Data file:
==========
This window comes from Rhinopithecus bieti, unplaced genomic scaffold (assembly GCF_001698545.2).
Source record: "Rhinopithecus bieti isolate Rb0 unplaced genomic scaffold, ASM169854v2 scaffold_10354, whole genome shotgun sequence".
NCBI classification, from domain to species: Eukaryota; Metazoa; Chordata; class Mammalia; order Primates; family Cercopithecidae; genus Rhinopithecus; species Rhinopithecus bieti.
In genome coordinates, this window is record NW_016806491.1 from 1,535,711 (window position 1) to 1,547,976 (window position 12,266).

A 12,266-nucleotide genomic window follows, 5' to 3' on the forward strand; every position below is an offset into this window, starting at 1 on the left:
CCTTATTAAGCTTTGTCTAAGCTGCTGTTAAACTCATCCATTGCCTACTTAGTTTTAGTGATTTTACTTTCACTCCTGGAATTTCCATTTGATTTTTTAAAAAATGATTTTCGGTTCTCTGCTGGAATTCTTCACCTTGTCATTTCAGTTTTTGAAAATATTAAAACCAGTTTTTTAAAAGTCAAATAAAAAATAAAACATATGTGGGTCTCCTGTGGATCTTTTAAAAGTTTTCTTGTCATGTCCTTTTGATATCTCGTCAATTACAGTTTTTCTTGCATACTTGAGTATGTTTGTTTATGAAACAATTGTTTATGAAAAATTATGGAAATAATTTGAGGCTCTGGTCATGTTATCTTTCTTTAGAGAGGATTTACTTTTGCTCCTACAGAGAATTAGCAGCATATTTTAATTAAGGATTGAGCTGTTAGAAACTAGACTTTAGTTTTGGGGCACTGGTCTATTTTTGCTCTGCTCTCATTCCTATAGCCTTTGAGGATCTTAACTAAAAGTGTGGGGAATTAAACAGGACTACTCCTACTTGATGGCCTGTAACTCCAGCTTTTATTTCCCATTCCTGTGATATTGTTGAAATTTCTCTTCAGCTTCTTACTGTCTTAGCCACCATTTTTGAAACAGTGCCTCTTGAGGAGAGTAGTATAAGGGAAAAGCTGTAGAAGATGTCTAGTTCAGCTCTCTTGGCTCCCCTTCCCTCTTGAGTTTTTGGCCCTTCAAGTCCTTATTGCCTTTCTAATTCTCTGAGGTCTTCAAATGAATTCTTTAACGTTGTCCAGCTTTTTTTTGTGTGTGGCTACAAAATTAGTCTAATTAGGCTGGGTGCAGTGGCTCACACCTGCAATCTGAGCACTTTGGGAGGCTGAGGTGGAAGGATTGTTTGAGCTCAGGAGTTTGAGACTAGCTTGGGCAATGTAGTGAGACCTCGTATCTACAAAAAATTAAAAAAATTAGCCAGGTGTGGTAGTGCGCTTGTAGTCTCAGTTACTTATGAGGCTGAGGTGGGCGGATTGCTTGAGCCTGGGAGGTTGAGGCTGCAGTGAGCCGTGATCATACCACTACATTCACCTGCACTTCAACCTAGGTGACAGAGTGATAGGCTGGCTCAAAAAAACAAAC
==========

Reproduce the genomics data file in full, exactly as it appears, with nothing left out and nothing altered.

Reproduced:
This window comes from Rhinopithecus bieti, unplaced genomic scaffold (assembly GCF_001698545.2).
Source record: "Rhinopithecus bieti isolate Rb0 unplaced genomic scaffold, ASM169854v2 scaffold_10354, whole genome shotgun sequence".
NCBI classification, from domain to species: Eukaryota; Metazoa; Chordata; class Mammalia; order Primates; family Cercopithecidae; genus Rhinopithecus; species Rhinopithecus bieti.
In genome coordinates, this window is record NW_016806491.1 from 1,535,711 (window position 1) to 1,547,976 (window position 12,266).

A 12,266-nucleotide genomic window follows, 5' to 3' on the forward strand; every position below is an offset into this window, starting at 1 on the left:
CCTTATTAAGCTTTGTCTAAGCTGCTGTTAAACTCATCCATTGCCTACTTAGTTTTAGTGATTTTACTTTCACTCCTGGAATTTCCATTTGATTTTTTAAAAAATGATTTTCGGTTCTCTGCTGGAATTCTTCACCTTGTCATTTCAGTTTTTGAAAATATTAAAACCAGTTTTTTAAAAGTCAAATAAAAAATAAAACATATGTGGGTCTCCTGTGGATCTTTTAAAAGTTTTCTTGTCATGTCCTTTTGATATCTCGTCAATTACAGTTTTTCTTGCATACTTGAGTATGTTTGTTTATGAAACAATTGTTTATGAAAAATTATGGAAATAATTTGAGGCTCTGGTCATGTTATCTTTCTTTAGAGAGGATTTACTTTTGCTCCTACAGAGAATTAGCAGCATATTTTAATTAAGGATTGAGCTGTTAGAAACTAGACTTTAGTTTTGGGGCACTGGTCTATTTTTGCTCTGCTCTCATTCCTATAGCCTTTGAGGATCTTAACTAAAAGTGTGGGGAATTAAACAGGACTACTCCTACTTGATGGCCTGTAACTCCAGCTTTTATTTCCCATTCCTGTGATATTGTTGAAATTTCTCTTCAGCTTCTTACTGTCTTAGCCACCATTTTTGAAACAGTGCCTCTTGAGGAGAGTAGTATAAGGGAAAAGCTGTAGAAGATGTCTAGTTCAGCTCTCTTGGCTCCCCTTCCCTCTTGAGTTTTTGGCCCTTCAAGTCCTTATTGCCTTTCTAATTCTCTGAGGTCTTCAAATGAATTCTTTAACGTTGTCCAGCTTTTTTTTGTGTGTGGCTACAAAATTAGTCTAATTAGGCTGGGTGCAGTGGCTCACACCTGCAATCTGAGCACTTTGGGAGGCTGAGGTGGAAGGATTGTTTGAGCTCAGGAGTTTGAGACTAGCTTGGGCAATGTAGTGAGACCTCGTATCTACAAAAAATTAAAAAAATTAGCCAGGTGTGGTAGTGCGCTTGTAGTCTCAGTTACTTATGAGGCTGAGGTGGGCGGATTGCTTGAGCCTGGGAGGTTGAGGCTGCAGTGAGCCGTGATCATACCACTACATTCACCTGCACTTCAACCTAGGTGACAGAGTGATAGGCTGGCTCAAAAAAACAAAC